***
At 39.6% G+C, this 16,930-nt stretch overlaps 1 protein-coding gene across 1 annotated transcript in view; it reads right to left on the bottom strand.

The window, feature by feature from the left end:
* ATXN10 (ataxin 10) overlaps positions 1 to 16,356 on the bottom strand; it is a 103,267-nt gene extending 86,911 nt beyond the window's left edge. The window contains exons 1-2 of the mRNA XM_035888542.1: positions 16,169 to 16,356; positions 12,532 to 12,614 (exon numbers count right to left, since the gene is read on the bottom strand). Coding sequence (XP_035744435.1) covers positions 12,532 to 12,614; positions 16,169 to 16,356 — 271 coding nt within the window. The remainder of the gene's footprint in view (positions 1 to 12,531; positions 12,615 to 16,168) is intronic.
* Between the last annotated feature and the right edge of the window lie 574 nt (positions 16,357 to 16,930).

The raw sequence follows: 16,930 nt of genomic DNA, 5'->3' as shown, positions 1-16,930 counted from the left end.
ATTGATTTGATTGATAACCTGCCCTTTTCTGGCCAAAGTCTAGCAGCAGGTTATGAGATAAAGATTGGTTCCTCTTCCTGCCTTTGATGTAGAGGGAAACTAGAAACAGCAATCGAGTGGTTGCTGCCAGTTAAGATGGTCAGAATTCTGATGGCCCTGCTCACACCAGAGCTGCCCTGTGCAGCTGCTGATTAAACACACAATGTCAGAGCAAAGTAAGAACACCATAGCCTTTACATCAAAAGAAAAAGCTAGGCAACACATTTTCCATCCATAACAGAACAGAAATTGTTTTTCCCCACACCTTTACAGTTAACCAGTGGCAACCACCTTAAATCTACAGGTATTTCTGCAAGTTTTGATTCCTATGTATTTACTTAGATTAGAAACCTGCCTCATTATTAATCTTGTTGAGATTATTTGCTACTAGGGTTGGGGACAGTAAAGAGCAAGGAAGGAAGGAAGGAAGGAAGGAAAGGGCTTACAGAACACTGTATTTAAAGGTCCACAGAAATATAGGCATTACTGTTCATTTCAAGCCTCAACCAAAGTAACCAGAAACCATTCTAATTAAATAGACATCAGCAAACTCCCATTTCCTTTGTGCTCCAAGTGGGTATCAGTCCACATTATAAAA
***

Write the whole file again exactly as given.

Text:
At 39.6% G+C, this 16,930-nt stretch overlaps 1 protein-coding gene across 1 annotated transcript in view; it reads right to left on the bottom strand.

The window, feature by feature from the left end:
* ATXN10 (ataxin 10) overlaps positions 1 to 16,356 on the bottom strand; it is a 103,267-nt gene extending 86,911 nt beyond the window's left edge. The window contains exons 1-2 of the mRNA XM_035888542.1: positions 16,169 to 16,356; positions 12,532 to 12,614 (exon numbers count right to left, since the gene is read on the bottom strand). Coding sequence (XP_035744435.1) covers positions 12,532 to 12,614; positions 16,169 to 16,356 — 271 coding nt within the window. The remainder of the gene's footprint in view (positions 1 to 12,531; positions 12,615 to 16,168) is intronic.
* Between the last annotated feature and the right edge of the window lie 574 nt (positions 16,357 to 16,930).

The raw sequence follows: 16,930 nt of genomic DNA, 5'->3' as shown, positions 1-16,930 counted from the left end.
ATTGATTTGATTGATAACCTGCCCTTTTCTGGCCAAAGTCTAGCAGCAGGTTATGAGATAAAGATTGGTTCCTCTTCCTGCCTTTGATGTAGAGGGAAACTAGAAACAGCAATCGAGTGGTTGCTGCCAGTTAAGATGGTCAGAATTCTGATGGCCCTGCTCACACCAGAGCTGCCCTGTGCAGCTGCTGATTAAACACACAATGTCAGAGCAAAGTAAGAACACCATAGCCTTTACATCAAAAGAAAAAGCTAGGCAACACATTTTCCATCCATAACAGAACAGAAATTGTTTTTCCCCACACCTTTACAGTTAACCAGTGGCAACCACCTTAAATCTACAGGTATTTCTGCAAGTTTTGATTCCTATGTATTTACTTAGATTAGAAACCTGCCTCATTATTAATCTTGTTGAGATTATTTGCTACTAGGGTTGGGGACAGTAAAGAGCAAGGAAGGAAGGAAGGAAGGAAGGAAAGGGCTTACAGAACACTGTATTTAAAGGTCCACAGAAATATAGGCATTACTGTTCATTTCAAGCCTCAACCAAAGTAACCAGAAACCATTCTAATTAAATAGACATCAGCAAACTCCCATTTCCTTTGTGCTCCAAGTGGGTATCAGTCCACATTATAAAA